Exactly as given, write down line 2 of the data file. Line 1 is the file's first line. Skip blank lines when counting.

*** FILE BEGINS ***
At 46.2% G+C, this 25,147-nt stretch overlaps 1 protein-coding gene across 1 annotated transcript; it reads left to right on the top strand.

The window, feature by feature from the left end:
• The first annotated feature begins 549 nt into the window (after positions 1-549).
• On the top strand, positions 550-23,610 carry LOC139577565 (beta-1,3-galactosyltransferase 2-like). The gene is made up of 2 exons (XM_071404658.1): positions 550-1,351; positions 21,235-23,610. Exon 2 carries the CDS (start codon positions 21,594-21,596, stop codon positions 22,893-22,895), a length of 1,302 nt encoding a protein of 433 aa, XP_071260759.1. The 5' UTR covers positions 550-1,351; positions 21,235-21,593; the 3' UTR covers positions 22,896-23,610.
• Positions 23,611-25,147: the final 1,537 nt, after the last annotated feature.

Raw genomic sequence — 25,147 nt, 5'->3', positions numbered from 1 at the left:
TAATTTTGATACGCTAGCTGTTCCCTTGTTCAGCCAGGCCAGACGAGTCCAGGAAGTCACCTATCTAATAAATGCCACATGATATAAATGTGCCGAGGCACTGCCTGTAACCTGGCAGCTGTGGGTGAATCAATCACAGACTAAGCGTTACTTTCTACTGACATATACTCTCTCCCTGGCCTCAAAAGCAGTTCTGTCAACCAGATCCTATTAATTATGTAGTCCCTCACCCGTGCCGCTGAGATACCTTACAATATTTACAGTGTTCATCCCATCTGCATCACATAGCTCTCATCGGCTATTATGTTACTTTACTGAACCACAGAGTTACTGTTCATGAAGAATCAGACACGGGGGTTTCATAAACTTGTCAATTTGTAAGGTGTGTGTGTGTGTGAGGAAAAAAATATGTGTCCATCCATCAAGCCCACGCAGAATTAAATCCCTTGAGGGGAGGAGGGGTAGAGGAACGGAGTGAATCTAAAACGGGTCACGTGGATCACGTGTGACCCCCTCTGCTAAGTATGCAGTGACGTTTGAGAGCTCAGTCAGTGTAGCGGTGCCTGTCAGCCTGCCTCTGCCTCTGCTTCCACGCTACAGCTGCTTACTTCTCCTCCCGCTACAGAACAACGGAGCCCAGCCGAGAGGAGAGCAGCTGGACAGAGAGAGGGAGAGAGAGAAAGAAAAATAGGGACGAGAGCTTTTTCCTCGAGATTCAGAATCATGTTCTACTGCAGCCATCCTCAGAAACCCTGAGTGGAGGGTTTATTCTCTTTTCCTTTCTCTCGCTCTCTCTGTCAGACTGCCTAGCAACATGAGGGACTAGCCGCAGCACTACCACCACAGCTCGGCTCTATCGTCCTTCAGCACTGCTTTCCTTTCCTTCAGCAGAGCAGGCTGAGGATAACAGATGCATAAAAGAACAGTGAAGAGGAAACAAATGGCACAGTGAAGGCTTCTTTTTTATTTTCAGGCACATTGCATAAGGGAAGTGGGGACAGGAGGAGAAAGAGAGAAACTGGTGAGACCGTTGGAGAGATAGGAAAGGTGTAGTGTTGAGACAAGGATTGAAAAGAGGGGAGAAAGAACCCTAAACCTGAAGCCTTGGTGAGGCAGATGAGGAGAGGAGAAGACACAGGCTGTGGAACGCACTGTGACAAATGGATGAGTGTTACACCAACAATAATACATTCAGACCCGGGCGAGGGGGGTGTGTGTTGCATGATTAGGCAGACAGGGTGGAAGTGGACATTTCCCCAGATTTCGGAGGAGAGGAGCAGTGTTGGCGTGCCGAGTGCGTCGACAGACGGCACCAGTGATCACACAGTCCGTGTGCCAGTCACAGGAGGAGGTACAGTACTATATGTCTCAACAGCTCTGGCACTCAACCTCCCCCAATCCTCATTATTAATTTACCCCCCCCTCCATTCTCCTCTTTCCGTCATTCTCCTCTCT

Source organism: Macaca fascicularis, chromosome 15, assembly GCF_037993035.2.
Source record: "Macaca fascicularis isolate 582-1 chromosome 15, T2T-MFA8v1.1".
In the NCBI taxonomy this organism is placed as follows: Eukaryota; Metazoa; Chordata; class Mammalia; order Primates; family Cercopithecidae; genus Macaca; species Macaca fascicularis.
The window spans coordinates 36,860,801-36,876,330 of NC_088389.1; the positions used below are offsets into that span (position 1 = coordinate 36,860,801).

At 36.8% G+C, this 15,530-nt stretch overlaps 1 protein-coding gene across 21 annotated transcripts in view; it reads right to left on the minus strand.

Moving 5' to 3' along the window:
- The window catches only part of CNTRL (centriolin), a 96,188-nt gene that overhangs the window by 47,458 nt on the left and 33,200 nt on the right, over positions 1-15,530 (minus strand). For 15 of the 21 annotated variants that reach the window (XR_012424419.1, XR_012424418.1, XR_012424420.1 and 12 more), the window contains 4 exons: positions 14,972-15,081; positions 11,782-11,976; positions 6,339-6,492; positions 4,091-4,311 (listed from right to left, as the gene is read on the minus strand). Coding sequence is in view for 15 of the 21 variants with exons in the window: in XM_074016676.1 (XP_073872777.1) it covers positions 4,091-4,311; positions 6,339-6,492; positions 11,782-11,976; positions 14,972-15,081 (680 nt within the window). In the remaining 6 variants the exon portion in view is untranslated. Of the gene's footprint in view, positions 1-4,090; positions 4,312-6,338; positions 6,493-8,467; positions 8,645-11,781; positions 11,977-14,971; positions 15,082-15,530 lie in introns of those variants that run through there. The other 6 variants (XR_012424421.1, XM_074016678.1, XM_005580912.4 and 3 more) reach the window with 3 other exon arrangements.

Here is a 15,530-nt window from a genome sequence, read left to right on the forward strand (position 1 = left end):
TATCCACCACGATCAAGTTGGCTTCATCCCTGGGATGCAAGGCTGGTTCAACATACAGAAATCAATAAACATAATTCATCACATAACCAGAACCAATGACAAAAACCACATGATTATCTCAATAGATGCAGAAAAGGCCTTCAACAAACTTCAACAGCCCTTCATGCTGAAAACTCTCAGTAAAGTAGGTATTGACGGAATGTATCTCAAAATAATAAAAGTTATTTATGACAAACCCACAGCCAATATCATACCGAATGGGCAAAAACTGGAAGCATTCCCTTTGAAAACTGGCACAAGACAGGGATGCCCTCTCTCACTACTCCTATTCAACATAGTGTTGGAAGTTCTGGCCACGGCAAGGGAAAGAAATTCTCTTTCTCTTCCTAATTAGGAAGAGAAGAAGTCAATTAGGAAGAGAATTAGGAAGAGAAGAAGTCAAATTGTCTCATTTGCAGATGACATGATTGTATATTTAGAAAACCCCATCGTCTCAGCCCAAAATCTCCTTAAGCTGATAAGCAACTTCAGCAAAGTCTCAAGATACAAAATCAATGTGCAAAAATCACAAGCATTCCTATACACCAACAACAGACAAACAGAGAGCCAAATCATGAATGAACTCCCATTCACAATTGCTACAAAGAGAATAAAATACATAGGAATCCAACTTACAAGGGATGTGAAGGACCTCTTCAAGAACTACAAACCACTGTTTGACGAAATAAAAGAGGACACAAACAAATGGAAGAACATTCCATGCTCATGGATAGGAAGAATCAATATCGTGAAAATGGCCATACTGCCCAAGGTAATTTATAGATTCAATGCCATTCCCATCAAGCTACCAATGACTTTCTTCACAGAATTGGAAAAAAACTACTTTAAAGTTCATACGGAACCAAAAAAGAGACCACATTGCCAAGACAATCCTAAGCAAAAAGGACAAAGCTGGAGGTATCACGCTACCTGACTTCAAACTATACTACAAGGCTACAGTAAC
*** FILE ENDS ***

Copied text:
The window, feature by feature from the left end: